Choosing the health plan that is best for you and your loved ones is a decision that deserves some undivided attention. While most Americans are used to having traditional health insurance coverage (with up front office visit and prescription benefits), many are turning to catastrophic-only health plans to open up their budget.
For some people, making the move from a traditional plan to a catastrophic plan will prove to be an effective way to save hundreds, if not thousands of dollars each year. For others, it will cause them to spend more on medical care than they already do. The goal is to determine if you are a good candidate for this solution.
So am I a Good Candidate?
Catastrophic health plans work well for people who are relatively healthy, don’t over-utilize their health insurance benefits, don’t have chronic conditions, or have expensive medications. This is where switching to a catastrophic health plan gets exciting. Why? Because as long as the insured remains healthy, and avoids serious medical bills, the insured will likely realize ample savings each year.
Who Should Avoid this Solution?
On the other hand, your situation may not make you an ideal candidate. Switching to a catastrophic plan could actually hurt your financially if; you have chronic health conditions that require ongoing treatments or care, you take expensive prescription medication, and/or you utilize your health benefits often.
Tax Benefits & Health Savings Accounts (HSA’s)
According to America’s Health Insurance Plan, an advocate for public policies on health insurance, health savings accounts are growing in popularity by two million people per year. The popularity of HSA’s is directly correlated with the popularity of catastrophic health plans, since one of the requirements to open a health savings account is to be insured through a qualified catastrophic health plan.
Qualifying for a Health Savings Account
While some catastrophic health plans do not qualify their owner to open a health savings account, most will. Ask your insurance agent or the insurance company you’re considering, whether or not their catastrophic health plan is “qualified” to be used with a health savings account. If it is, you’ll have the option of opening your own HSA and reaping tax the tax benefits of this solution. If it’s not a “qualified” plan, and you want the tax benefits, keep searching until you find one that is.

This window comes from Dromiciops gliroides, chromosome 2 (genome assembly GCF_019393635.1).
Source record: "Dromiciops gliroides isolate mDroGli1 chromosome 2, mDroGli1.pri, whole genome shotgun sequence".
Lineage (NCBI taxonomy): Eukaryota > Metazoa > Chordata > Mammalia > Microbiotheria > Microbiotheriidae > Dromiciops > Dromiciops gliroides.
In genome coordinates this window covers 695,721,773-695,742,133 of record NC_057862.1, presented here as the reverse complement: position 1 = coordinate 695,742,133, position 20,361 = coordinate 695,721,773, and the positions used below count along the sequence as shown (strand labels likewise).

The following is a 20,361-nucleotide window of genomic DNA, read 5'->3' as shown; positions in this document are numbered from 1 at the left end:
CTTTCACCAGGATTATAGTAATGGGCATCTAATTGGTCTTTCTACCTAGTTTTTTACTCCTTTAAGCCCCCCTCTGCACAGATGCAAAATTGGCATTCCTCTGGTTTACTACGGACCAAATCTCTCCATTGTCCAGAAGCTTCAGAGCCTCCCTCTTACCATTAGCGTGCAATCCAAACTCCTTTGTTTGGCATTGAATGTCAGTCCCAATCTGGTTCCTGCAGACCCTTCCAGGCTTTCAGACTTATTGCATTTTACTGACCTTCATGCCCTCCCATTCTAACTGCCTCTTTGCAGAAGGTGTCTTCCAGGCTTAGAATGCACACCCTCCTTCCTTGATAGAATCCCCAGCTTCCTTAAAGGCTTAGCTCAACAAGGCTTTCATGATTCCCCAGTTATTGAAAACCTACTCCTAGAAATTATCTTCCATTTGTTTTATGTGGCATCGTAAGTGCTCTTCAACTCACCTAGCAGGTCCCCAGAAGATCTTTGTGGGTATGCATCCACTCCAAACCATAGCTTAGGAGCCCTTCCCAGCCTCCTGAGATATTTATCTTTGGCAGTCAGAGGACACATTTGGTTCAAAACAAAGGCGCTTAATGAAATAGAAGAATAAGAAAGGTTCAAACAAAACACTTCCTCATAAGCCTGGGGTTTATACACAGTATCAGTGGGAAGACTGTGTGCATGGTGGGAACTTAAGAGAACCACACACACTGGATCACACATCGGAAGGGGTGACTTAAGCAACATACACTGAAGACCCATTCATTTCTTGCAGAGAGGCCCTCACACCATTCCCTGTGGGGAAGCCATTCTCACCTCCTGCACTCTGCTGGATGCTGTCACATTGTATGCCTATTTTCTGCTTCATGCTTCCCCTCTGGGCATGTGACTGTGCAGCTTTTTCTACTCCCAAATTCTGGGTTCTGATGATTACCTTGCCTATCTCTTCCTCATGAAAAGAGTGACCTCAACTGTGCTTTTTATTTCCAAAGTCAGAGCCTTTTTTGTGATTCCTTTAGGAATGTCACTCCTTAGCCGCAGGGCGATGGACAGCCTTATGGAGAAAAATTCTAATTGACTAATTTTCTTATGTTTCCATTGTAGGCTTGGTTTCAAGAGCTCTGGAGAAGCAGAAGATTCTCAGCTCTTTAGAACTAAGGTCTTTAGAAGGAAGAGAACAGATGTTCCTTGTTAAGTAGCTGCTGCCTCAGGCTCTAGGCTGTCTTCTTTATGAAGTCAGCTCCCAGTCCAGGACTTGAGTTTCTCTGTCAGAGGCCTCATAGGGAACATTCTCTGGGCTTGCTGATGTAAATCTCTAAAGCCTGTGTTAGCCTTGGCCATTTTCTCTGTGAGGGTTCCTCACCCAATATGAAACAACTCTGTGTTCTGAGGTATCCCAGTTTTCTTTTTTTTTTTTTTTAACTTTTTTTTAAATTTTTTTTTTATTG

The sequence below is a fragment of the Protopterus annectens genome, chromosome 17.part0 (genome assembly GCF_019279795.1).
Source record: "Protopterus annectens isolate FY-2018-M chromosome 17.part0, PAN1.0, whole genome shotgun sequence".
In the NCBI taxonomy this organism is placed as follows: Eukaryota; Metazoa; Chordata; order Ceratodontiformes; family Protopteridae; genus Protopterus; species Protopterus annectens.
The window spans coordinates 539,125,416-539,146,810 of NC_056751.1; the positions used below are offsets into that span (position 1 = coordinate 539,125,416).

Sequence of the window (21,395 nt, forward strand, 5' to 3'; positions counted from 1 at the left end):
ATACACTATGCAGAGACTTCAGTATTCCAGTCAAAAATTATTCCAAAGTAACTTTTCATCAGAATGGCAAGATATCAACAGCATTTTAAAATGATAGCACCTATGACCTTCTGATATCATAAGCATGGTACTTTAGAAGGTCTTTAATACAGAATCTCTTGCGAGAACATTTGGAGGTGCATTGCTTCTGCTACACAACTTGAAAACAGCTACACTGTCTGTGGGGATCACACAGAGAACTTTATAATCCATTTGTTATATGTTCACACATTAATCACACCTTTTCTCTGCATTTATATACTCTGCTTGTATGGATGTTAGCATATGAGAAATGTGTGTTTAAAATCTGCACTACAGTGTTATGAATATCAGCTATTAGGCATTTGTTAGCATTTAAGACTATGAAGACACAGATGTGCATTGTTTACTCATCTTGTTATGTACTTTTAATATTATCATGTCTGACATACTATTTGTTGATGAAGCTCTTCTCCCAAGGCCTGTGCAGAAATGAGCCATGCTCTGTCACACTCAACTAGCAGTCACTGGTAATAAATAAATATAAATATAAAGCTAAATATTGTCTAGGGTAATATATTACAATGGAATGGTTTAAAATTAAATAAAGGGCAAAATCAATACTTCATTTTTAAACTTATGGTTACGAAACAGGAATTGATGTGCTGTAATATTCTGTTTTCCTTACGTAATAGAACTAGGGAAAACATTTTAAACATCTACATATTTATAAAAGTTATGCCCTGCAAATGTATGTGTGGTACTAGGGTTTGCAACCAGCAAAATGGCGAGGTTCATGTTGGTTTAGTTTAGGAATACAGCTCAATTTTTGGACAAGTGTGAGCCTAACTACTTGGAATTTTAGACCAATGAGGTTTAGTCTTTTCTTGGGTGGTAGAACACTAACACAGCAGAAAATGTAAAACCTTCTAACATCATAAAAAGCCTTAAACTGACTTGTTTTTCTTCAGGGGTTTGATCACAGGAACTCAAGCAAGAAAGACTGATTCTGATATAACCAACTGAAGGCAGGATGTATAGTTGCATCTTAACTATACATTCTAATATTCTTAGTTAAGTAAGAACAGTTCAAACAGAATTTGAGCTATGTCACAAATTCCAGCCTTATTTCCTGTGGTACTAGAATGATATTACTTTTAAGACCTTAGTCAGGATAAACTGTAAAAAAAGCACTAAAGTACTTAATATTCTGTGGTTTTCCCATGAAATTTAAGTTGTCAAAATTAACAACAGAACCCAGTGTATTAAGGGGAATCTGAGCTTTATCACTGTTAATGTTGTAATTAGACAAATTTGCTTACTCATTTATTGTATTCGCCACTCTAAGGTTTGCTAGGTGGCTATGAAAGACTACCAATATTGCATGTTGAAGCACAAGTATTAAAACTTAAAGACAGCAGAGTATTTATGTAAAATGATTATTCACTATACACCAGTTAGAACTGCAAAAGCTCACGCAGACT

Health Savings Account Investment Options
One of the great things about a health savings account is that you can invest your balance. Investment options include, but are not limited to; mutual funds, stocks, bonds, certificates of deposits, and exchange traded funds. Your balance rolls over from year to year. It’s not a use-it-or-lose-it account, like a cafeteria plan through an employer.
You can grow your balance and use the money to pay for qualified health expenses, tax free. If you still have a balance in your HSA when you turn 65, you can use the money to supplement your retirement income, pay for Medicare product premiums, long term care insurance, and more. It’s a flexible account, and it’s the only account like it available to Americans; pre-tax on the way in, and tax-free on the way out. Compare that to your IRA’s and 401k’s!
There’s a reason behind why more and more American’s are turning to catastrophic plans; People want quality health insurance at an affordable price. While catastrophic health plans don’t have all the bells-and-whistles that many Americans are used to from decades past, they do provide a real, quality solution to the problem of high health insurance costs. With insurance prices rising at a rate of between 8% and 12% per year, for many it’s a welcome option.
The bottom line is, if you remain healthy through the medium or long-term, you’ll have a good nest egg to show for it; something to further your investment portfolio, emergency savings, or other financial endeavors. A catastrophic health insurance plan could be another arrow in your quiver of financial tools.
This was a guest post by Jared J. Balis is an insurance agent in the state of Utah. In addition to spending time with his family, photographing lightning, and drinking coffee, Jared also runs a motivational blog with personal and professional productivity tips.